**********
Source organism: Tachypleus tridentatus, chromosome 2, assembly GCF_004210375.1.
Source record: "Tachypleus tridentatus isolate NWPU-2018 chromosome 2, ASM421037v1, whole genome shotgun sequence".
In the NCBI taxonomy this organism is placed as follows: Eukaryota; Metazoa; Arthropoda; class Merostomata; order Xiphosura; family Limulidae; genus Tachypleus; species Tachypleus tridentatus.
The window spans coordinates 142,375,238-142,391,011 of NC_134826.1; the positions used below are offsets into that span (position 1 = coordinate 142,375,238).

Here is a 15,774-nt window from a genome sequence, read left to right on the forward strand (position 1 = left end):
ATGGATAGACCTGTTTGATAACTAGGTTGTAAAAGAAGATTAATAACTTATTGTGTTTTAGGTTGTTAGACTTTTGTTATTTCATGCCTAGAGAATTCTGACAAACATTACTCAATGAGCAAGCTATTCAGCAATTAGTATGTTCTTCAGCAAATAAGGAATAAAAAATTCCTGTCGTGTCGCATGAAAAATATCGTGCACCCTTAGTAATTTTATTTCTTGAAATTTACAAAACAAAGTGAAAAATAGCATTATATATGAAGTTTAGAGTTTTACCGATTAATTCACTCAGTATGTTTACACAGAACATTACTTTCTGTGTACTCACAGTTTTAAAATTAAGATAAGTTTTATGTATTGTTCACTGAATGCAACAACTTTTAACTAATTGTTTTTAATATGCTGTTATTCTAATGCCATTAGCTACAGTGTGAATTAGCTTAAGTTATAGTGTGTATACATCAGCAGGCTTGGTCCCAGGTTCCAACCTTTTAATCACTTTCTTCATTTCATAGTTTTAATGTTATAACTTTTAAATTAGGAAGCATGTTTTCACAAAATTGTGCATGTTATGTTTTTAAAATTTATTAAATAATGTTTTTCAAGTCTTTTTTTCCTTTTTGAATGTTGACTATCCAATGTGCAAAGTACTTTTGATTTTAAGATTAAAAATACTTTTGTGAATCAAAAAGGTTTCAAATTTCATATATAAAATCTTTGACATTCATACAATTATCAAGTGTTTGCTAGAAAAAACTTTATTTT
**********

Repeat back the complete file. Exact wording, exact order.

Source organism: Tachypleus tridentatus, chromosome 2, assembly GCF_004210375.1.
Source record: "Tachypleus tridentatus isolate NWPU-2018 chromosome 2, ASM421037v1, whole genome shotgun sequence".
In the NCBI taxonomy this organism is placed as follows: Eukaryota; Metazoa; Arthropoda; class Merostomata; order Xiphosura; family Limulidae; genus Tachypleus; species Tachypleus tridentatus.
The window spans coordinates 142,375,238-142,391,011 of NC_134826.1; the positions used below are offsets into that span (position 1 = coordinate 142,375,238).

Here is a 15,774-nt window from a genome sequence, read left to right on the forward strand (position 1 = left end):
ATGGATAGACCTGTTTGATAACTAGGTTGTAAAAGAAGATTAATAACTTATTGTGTTTTAGGTTGTTAGACTTTTGTTATTTCATGCCTAGAGAATTCTGACAAACATTACTCAATGAGCAAGCTATTCAGCAATTAGTATGTTCTTCAGCAAATAAGGAATAAAAAATTCCTGTCGTGTCGCATGAAAAATATCGTGCACCCTTAGTAATTTTATTTCTTGAAATTTACAAAACAAAGTGAAAAATAGCATTATATATGAAGTTTAGAGTTTTACCGATTAATTCACTCAGTATGTTTACACAGAACATTACTTTCTGTGTACTCACAGTTTTAAAATTAAGATAAGTTTTATGTATTGTTCACTGAATGCAACAACTTTTAACTAATTGTTTTTAATATGCTGTTATTCTAATGCCATTAGCTACAGTGTGAATTAGCTTAAGTTATAGTGTGTATACATCAGCAGGCTTGGTCCCAGGTTCCAACCTTTTAATCACTTTCTTCATTTCATAGTTTTAATGTTATAACTTTTAAATTAGGAAGCATGTTTTCACAAAATTGTGCATGTTATGTTTTTAAAATTTATTAAATAATGTTTTTCAAGTCTTTTTTTCCTTTTTGAATGTTGACTATCCAATGTGCAAAGTACTTTTGATTTTAAGATTAAAAATACTTTTGTGAATCAAAAAGGTTTCAAATTTCATATATAAAATCTTTGACATTCATACAATTATCAAGTGTTTGCTAGAAAAAACTTTATTTT